Who have the money-spending itch.
The traders can only think of money
And all these leave a colony sans honey.
Dilwalon ki Delhi jalti hain
And all that Delhi-ites say is: Chalta hai!
Whilst the politicians fiddle
The DVB diddles
A transformer maintained in such a shocking state
Bestows an Uphaar on the Capital state
Everyone is Border'd on their foot
Giving humanity the boot!
Our beloved Delhi is the Capital City
But it is without electricity
To add to our woes
The water supply is very low
And as yet there is no solution
To air and noise pollution.
(Thank you Kanika. Great, hard-hitting, precise verses. Keep it up.)
            --* Your Requests! *--

Prof.Vihang Naik(
Post Box No 15,
Ambaji -385110.

^^A Poet's Point of View^^

What is poetry? Well, if you have a theory it will convince your audience.
Or if you wish to talk at length on a particular topic, you will be
acknowledged for your specialization. I have nothing to offer. The
intuition of that totality experienced by a poet or an artist cannot be
intellectually defined. You can best comprehend it intuitively. It would
be in vain to give scientific appearance to this personal grasp of
-Vihang Naik

(Thanks a lot for sharing your views on the role of intuition in poetry.
But one does come across people who are investigating the scientific basis
of intuition.
We request readers to send us their comments on Prof Naiks's views.)
      --* Let Us Connect With Poetry *--

(An article by: Arvind Passey.)
Poetry is like the words in Lorca's DAYDREAMS OF THE RIVER:
The poplar groves are gone,
but they leave their reflection.
A poet essentially has to stare 'lovingly at the objects around him. He is
in no hurry.' There must be 'pleasure in carving small things or
describing worlds of reduced dimensions...' The mysterious beauty of life
and all that we see and feel comes from an intuitive urge to tell it all
to oneself. Some of us who write that description write nothing but poetry.
True poetry knows no form.
A verse is free.
Free to sing like a soprano or bleat like a sheep.
Free to roar or whimper.
Free to be easily understood or be elusive.
Free to preach or beg for understanding.
Free to silence or remain mute.
It is a verse that walks up to a poet -- any one of us -- and asks to be
expressed in words. Verses are helpless by themselves for they can only
sing in dreams. Even when shaped by words, verses find themselves mirrored
in myriad shapes, unrecognizable even to their own souls.
Jill's 'Black Country Cruise' or Saro's 'Sunrise' or Pablo's verses or any
other poem by any other poet could not have been given the shape they have
by anyone else...but each poem written, though an intuitive translation of
an experience cannot be translated back to that experience.
But no one loses.
Neither the experience nor the poem.
Neither the poet nor the reader.
Unconnected bits of truth and beauty form moments that connect a reader to
the poetry in life. These disjointed bits adopt a cohesive form which is
different for each one of us.
But all of us do have it in us.
The poet lives in every heart.
    --* A Poem For You All -- From Me *--
By: Arvind Passey.
Let a cause
merge borders
a cause that makes us fight
creates deathbeds
that take us into
a hallucinated future
where visions
never evolve,
where tears tear,
where fears
pretend to solve --
    Why not let a cause
    pause, think and then dissolve
    barbed wires, gun-shots and wails.

Comments, Ideas, Contributions from Readers
(Saro writes:
Here's my small contribution to Poetry Splash. Pls do give me your
and inform me by e-mail should you decide to include it in any of your
poetry splash issues. Sun rise is a poem I wrote after spending a nightout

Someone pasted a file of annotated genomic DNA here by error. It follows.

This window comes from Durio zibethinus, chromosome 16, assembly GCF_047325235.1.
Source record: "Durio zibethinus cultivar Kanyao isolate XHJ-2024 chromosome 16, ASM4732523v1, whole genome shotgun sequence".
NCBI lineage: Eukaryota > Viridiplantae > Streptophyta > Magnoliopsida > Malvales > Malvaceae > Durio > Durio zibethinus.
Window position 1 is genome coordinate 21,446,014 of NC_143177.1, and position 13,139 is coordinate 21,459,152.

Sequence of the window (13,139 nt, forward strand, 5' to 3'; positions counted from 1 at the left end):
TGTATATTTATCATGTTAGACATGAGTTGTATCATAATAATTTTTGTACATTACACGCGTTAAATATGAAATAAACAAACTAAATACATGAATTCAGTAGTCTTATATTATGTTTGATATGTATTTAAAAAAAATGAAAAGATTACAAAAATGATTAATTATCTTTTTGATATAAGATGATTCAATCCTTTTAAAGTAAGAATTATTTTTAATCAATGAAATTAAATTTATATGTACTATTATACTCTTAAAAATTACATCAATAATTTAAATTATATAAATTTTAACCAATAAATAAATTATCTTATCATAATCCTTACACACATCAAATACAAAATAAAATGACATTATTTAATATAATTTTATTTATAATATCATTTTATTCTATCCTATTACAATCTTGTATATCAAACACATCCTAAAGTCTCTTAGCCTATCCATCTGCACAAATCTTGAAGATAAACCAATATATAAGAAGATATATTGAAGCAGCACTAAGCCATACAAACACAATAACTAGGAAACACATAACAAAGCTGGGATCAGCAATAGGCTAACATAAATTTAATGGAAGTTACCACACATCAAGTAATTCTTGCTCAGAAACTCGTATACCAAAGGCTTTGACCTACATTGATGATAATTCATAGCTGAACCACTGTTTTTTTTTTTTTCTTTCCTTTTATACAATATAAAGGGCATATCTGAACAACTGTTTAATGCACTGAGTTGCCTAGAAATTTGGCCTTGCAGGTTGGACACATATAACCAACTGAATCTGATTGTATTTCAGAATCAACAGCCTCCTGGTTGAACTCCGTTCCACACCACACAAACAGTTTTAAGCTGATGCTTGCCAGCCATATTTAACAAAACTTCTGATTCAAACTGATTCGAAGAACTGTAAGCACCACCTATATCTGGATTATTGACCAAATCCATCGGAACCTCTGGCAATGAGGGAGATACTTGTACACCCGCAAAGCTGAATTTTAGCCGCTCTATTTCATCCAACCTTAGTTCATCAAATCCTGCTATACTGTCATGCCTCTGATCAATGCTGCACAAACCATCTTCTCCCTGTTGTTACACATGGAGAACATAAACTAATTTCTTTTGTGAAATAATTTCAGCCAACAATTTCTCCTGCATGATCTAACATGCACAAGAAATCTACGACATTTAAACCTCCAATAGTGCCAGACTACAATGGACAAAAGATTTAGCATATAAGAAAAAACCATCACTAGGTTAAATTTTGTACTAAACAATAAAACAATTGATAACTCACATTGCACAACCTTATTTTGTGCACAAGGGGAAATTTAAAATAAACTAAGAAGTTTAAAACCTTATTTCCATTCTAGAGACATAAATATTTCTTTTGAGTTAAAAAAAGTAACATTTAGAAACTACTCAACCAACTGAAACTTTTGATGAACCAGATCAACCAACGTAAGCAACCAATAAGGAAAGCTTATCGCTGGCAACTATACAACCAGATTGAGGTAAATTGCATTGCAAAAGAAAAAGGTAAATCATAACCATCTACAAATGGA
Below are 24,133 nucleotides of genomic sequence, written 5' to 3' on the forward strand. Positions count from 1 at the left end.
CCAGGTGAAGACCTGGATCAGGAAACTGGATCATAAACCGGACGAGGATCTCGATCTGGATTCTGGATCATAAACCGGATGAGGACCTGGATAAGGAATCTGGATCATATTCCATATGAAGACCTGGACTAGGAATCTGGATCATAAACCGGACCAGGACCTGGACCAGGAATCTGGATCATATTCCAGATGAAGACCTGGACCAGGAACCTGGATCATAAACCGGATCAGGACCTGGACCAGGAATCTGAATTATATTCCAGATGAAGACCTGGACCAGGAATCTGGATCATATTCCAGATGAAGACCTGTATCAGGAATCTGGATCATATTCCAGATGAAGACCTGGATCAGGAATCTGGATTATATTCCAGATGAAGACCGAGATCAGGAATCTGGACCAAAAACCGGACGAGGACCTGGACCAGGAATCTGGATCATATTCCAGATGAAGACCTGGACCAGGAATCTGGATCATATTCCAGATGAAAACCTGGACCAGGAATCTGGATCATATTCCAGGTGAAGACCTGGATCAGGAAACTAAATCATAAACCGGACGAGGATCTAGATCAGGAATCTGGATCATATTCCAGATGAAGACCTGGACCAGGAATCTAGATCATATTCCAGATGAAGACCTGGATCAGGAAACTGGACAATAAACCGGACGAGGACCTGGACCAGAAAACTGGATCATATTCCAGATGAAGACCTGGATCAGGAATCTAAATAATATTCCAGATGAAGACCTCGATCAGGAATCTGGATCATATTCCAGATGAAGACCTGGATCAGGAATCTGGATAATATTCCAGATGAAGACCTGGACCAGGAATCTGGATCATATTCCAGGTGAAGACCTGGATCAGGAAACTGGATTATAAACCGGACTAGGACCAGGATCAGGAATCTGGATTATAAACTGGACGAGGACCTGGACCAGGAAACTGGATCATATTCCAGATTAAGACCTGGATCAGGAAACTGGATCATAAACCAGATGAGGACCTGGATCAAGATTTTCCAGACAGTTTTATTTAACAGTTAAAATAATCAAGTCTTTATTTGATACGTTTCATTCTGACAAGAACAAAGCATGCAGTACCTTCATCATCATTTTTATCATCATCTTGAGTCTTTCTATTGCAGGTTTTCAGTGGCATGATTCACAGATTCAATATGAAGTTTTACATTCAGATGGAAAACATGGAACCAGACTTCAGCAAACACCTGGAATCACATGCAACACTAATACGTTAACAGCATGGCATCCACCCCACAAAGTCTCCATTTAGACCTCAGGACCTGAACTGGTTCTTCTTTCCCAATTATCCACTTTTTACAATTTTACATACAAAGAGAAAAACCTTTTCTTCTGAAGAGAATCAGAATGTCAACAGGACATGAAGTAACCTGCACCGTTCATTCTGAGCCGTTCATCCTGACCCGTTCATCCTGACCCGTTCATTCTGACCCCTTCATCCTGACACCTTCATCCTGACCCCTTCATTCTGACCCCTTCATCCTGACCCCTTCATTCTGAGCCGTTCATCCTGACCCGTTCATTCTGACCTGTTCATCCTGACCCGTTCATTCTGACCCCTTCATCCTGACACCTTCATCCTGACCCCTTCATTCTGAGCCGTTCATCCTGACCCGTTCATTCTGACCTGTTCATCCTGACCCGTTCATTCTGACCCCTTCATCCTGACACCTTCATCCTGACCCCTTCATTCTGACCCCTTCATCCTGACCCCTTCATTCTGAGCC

in the office and had a chance to see the sunrise the following morning..



The chirping of the chattering bird,
brought me to this world.
I woke up from my trance
and knew the sun would soon show his face.

I looked eastward,
he looked adorable like pure gold.
All laced with butter,
my eyes devoured the splendor

The stillness of the early air
was fresh and fragrant with a resonance to hear,
the soft, soft murmur of the waking trees,
heard at the moment with ease.

The earth bathed her core in his light,
as he brought to the world  delight,
even the tempestuous wind caressed him gently,
and the rock ,like a leaf trembled softly!

The moment was fleeting before my eyes,
yet it is a harbinger of joys,
as a sunrise is what lights up the dark world,
and once for all the darkness is dissolved

A sunrise bids farewell to lonely nights,
and is the clock of our lives.
Each sunrise brings with it, new hopes in our minds,
and Gods love, shines down from paradise.

Saro Gun
(Thanks a lot for allowing everyone a personal glimpse of ethereal beauty.
A lovely keep sending us your poems.)
(Jill Shilvock <> writes: "...did however
enjoy both Pramila and Savita's poems - I admire those who can create
poetry without the constraints of rhyme - it is (to me) so much more
difficult to do. I am going to treat  you now to one of my attempts to
create an unrhymed
poem. I do not know how well you know England, but here in the Midlands
(in an area known as the Black Country) we have many canals (left over
from the Industrial revolution) which act as very pleasant walkways
through the countryside and that is what this poem is about."
Enjoy this poem.)


Through bulrushes and tangled reeds,
a narrow-boat thrusts its way
over badly-spoken bikes,
drowned prams and lost boots,
whilst sticklebacks dart under her beam.
Undulating eddies annoy
the bank-bound fishermen
as they idle in the collapsed afternoon,
casting covetous glances
at her back
as she glides nonchalantly down stream.

The tow-path meanders in tandem
with the somnolent canal,
hedgerows hampering its freedom-dash
across freshly harvested fields.
Succulent, dust-free blackberries
decorate the bramble hedge
like purple dew-drop clusters
awaiting children's lips.
Dragon-flies show-off their shot-silk
shirts to the dowdy horse-fly swarms.
They, in return tease
the long-lashed cows,
browsing in the afternoon's warmth.

Jill Shilvock
(Thank you Jill.)

Here is a poem by Mary Shanahan <>:
"come call me,
canary bird.
Sing to me,
your sweet word."

Thank you Mary.